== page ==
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Justice Select Committee: LASPO failed to target help where needed

Allegations that those eligible for legal aid were unable to access it are 'entirely untrue', says MoJ

12 March 2015

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Government cuts in eligibility for civil legal aid has significantly impacted on some of the most vulnerable in society and has not achieved value for money for the taxpayer, a damning report from the Commons Justice Select Committee has found.

Considering the impact of the Legal Aid, Sentencing and Punishment of Offenders Act (LASPO) 2012, the committee agreed that the government had achieved its aim of substantially reducing the civil legal aid budget.

However, in a critical indictment of government policy, the Justice Select Committee concluded that the Ministry of Justice (MoJ) had failed to provide legal aid to those who needed it most, had not discouraged unnecessary litigation at public expense, and could not show it was delivering value for money for the taxpayer.

Committee chair Sir Alan Beith MP said: 'The urgency of the financial situation in which this country found itself in 2010 meant that the MoJ was faced with difficult decisions: making £2bn of savings from a budget of £9.8bn was clearly a very challenging target and it was successfully achieved. But this has limited access to justice for some of those who need legal aid the most and in some instances has failed to prevent cases becoming more serious and creating further claims on the legal aid budget.

'Many of the problems which we have identified could have been avoided with better research, a better evidence base to work from, and better public information about the reforms. It is vitally important that the MoJ work to remedy this from now on, so that a review of the policy can be undertaken.' 

In addition, the report found a significant underspend in the legal aid budget because of a failure by the MoJ to ensure those eligible were able to access it.

The committee said this was partly due to a lack of public information and recommended that the MoJ take prompt steps to redress the situation.

The committee also concluded that the exceptional cases funding scheme, which was supposed to act as a 'safety net', has not worked as parliament intended. The MoJ was, therefore, urged to react quickly and ensure the scheme fulfilled parliament's aim.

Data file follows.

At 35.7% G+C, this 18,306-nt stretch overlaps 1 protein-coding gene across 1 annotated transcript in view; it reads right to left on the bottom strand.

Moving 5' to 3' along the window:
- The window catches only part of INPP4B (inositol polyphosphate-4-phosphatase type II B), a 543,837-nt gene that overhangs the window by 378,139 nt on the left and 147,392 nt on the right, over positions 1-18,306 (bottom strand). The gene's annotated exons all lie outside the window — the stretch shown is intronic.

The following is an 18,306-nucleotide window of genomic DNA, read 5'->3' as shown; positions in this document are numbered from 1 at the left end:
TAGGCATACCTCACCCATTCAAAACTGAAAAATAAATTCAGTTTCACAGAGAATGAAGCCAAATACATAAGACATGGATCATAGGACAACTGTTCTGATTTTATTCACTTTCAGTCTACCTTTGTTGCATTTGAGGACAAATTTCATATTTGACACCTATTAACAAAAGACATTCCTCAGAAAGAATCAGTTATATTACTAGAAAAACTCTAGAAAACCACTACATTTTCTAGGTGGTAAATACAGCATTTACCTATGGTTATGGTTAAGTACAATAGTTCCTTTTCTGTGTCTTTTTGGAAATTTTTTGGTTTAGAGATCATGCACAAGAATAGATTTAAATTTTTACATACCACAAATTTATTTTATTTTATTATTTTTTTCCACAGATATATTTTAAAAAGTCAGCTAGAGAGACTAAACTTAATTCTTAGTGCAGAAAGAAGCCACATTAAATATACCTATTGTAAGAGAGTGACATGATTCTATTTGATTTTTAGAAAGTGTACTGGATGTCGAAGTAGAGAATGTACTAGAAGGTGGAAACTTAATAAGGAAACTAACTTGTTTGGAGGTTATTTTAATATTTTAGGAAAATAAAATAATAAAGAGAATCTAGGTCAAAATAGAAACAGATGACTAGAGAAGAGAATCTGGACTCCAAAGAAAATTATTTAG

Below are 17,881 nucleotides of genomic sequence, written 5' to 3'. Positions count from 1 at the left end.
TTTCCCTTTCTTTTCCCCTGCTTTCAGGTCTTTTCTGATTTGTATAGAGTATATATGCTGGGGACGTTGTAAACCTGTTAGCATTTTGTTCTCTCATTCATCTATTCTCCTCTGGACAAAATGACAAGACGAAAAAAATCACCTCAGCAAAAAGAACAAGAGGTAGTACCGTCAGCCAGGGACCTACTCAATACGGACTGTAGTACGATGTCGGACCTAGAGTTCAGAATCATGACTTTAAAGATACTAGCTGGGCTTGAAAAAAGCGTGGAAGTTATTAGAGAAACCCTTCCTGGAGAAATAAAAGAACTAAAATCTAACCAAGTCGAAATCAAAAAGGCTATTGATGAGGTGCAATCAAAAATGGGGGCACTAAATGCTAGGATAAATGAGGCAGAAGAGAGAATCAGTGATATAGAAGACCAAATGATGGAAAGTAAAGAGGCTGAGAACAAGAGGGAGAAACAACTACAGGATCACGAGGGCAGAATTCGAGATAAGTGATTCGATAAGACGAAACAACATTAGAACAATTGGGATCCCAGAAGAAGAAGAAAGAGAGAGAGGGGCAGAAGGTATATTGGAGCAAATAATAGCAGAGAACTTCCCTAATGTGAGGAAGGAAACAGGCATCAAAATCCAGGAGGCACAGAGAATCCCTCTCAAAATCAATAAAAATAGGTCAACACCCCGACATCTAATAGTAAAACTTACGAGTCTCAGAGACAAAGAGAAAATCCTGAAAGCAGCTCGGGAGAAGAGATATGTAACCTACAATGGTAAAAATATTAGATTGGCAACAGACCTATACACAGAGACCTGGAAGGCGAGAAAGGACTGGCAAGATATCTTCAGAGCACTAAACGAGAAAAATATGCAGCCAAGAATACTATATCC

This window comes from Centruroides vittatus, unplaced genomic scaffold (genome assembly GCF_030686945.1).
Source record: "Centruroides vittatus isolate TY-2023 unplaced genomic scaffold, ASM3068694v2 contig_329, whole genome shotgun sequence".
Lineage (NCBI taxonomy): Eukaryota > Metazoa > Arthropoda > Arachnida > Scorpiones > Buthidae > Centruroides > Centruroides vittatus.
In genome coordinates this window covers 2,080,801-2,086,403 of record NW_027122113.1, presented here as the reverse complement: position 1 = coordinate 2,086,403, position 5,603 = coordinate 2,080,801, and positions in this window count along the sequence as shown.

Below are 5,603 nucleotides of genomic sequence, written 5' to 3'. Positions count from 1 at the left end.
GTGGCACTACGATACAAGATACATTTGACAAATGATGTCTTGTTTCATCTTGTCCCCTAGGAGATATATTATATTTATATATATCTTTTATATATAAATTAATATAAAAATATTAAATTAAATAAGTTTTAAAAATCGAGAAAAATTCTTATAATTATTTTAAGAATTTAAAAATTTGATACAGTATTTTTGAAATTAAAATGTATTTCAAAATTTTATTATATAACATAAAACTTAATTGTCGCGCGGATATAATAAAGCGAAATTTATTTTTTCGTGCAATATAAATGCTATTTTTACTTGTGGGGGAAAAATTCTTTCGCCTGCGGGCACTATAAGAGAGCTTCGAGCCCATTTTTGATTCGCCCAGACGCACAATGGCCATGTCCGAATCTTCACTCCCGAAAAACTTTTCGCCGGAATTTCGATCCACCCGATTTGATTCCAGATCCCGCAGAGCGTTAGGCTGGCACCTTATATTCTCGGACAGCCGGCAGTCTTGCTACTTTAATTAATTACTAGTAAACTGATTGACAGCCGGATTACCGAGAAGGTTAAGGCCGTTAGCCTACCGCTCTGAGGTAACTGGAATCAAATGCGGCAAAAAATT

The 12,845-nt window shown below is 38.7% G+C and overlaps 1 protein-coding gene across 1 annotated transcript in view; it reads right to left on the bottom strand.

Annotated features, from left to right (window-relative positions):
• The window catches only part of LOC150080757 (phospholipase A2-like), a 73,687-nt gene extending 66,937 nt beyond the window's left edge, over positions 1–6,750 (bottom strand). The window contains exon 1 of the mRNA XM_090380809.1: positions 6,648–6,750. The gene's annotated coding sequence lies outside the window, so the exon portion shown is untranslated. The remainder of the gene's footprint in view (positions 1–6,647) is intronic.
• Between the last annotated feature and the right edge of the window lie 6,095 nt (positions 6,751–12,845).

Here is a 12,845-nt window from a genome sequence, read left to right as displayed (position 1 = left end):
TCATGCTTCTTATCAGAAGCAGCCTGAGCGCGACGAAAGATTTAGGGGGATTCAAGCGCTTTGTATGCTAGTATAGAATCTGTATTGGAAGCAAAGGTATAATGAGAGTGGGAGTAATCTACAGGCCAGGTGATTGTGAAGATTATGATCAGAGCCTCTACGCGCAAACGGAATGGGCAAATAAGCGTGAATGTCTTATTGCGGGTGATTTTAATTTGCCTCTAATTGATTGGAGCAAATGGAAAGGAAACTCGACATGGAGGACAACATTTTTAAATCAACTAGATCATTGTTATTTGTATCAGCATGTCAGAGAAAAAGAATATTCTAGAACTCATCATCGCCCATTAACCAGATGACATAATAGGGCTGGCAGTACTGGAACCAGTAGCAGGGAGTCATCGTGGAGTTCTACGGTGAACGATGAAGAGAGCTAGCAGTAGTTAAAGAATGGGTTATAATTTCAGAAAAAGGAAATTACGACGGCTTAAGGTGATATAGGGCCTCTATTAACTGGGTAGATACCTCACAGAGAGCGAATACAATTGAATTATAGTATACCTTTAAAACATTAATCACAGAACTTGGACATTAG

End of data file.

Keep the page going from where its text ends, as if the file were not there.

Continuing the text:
The MoJ has, however, refuted the claims made by the report: 'It is entirely untrue to allege people who are eligible for legal aid under LASPO did not get it,' a spokesperson said.

The spokesperson also remarked that the legal aid budget, which stands at around £1.5bn a year, will remain one of the most generous in the world after reform, and that civil legal aid has been protected so as to remain available where life or liberty is at stake.

Unlawful plans

The report goes on to recommend that the MoJ review the impact of the legal aid changes on children's rights and consider how to ensure that separated and trafficked children are able to access justice.

Professor Carolyn Hamilton, director of research and international programmes at Coram Children's Legal Centre (CCLC), said: 'We have seen children unable to enforce the rights and protections that the law provides to them. We cannot leave children to navigate a complex legal system all on their own. It also needs to be recognised that legal charities and law firms need to be paid for the work they do for children if they are to survive: the exceptional funding scheme must be reformed and the most urgent cases should be brought back into the scope of legal aid, including separated children's immigration cases.'

Hamilton also urged the government to abandon its 'unlawful plan' to introduce a residence test for civil legal aid.

Denying help

The Law Society has backed the committee's call for a review of the civil legal aid reforms.